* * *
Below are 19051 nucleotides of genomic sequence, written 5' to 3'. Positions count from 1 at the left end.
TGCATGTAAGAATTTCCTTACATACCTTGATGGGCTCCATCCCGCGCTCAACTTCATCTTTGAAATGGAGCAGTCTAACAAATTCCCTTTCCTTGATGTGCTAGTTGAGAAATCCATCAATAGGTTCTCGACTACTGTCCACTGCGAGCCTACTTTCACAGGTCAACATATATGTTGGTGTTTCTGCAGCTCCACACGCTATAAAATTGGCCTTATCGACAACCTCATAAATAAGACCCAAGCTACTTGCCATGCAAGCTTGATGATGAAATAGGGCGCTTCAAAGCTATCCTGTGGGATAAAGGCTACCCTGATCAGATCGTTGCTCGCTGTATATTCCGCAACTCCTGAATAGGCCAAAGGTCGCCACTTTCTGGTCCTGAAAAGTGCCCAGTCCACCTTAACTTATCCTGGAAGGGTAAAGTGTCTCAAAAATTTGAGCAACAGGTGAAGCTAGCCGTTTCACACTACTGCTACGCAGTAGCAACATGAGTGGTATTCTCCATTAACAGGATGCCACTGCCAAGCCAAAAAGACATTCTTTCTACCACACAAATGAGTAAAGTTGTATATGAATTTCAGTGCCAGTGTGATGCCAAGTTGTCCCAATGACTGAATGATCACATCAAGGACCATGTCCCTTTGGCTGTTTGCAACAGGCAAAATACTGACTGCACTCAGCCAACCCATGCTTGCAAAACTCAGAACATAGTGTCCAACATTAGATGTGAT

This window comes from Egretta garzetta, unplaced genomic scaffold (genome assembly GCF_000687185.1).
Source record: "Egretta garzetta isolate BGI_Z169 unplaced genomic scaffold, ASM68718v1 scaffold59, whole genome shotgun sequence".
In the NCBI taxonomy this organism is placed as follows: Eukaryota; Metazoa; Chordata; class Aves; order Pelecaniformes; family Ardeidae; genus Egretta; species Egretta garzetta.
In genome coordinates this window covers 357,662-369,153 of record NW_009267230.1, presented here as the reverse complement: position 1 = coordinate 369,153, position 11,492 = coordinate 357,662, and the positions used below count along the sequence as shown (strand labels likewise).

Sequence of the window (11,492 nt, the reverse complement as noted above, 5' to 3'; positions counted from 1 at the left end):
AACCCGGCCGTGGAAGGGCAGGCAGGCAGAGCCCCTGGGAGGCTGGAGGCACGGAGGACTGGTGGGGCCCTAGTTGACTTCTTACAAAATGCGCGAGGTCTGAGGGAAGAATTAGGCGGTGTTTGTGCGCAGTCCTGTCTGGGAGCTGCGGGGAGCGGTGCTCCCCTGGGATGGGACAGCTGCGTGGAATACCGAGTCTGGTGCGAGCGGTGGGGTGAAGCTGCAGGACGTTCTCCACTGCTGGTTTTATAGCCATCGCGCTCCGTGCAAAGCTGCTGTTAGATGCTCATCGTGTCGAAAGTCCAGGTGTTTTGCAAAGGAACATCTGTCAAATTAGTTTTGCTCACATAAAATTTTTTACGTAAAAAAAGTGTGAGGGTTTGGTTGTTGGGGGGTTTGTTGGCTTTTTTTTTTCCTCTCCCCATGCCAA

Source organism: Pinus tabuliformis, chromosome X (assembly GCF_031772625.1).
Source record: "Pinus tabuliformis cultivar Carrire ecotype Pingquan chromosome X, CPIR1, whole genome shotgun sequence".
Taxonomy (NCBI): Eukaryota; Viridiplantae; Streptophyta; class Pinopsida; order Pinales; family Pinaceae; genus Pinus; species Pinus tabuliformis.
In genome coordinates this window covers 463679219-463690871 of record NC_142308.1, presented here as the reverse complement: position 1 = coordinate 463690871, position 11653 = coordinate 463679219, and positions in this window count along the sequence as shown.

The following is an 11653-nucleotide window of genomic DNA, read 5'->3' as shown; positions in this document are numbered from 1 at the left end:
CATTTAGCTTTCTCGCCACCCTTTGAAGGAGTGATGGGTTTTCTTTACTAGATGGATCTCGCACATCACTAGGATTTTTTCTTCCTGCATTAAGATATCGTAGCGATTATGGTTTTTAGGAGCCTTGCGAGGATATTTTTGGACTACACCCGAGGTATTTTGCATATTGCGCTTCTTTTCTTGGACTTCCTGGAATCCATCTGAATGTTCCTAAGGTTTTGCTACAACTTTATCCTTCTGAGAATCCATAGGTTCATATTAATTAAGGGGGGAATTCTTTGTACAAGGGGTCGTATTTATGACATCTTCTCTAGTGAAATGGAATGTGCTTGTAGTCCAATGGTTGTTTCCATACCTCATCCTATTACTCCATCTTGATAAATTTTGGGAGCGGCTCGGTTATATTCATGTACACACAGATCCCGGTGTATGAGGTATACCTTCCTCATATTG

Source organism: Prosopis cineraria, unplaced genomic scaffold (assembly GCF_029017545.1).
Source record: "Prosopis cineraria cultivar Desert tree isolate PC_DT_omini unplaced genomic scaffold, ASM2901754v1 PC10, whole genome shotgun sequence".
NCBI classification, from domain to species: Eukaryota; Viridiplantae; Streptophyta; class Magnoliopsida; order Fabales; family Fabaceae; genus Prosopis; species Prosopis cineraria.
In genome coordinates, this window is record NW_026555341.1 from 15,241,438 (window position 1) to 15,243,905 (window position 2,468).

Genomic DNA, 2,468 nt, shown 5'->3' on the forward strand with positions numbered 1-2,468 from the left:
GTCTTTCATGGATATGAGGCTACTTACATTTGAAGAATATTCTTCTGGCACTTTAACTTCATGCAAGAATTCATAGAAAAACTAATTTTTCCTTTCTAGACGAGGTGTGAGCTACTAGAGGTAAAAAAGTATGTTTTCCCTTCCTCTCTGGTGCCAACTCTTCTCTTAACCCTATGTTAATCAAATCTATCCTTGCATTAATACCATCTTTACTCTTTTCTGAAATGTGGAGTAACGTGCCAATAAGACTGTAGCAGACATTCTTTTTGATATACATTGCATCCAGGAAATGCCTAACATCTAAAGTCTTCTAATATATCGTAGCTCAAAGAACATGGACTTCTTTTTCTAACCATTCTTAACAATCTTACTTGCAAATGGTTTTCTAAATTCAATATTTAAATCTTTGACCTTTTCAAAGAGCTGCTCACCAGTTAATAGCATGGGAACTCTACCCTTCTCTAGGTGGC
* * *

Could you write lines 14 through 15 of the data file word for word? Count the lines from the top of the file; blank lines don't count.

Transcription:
CATTTAGCTTTCTCGCCACCCTTTGAAGGAGTGATGGGTTTTCTTTACTAGATGGATCTCGCACATCACTAGGATTTTTTCTTCCTGCATTAAGATATCGTAGCGATTATGGTTTTTAGGAGCCTTGCGAGGATATTTTTGGACTACACCCGAGGTATTTTGCATATTGCGCTTCTTTTCTTGGACTTCCTGGAATCCATCTGAATGTTCCTAAGGTTTTGCTACAACTTTATCCTTCTGAGAATCCATAGGTTCATATTAATTAAGGGGGGAATTCTTTGTACAAGGGGTCGTATTTATGACATCTTCTCTAGTGAAATGGAATGTGCTTGTAGTCCAATGGTTGTTTCCATACCTCATCCTATTACTCCATCTTGATAAATTTTGGGAGCGGCTCGGTTATATTCATGTACACACAGATCCCGGTGTATGAGGTATACCTTCCTCATATTG

Source organism: Prosopis cineraria, unplaced genomic scaffold (assembly GCF_029017545.1).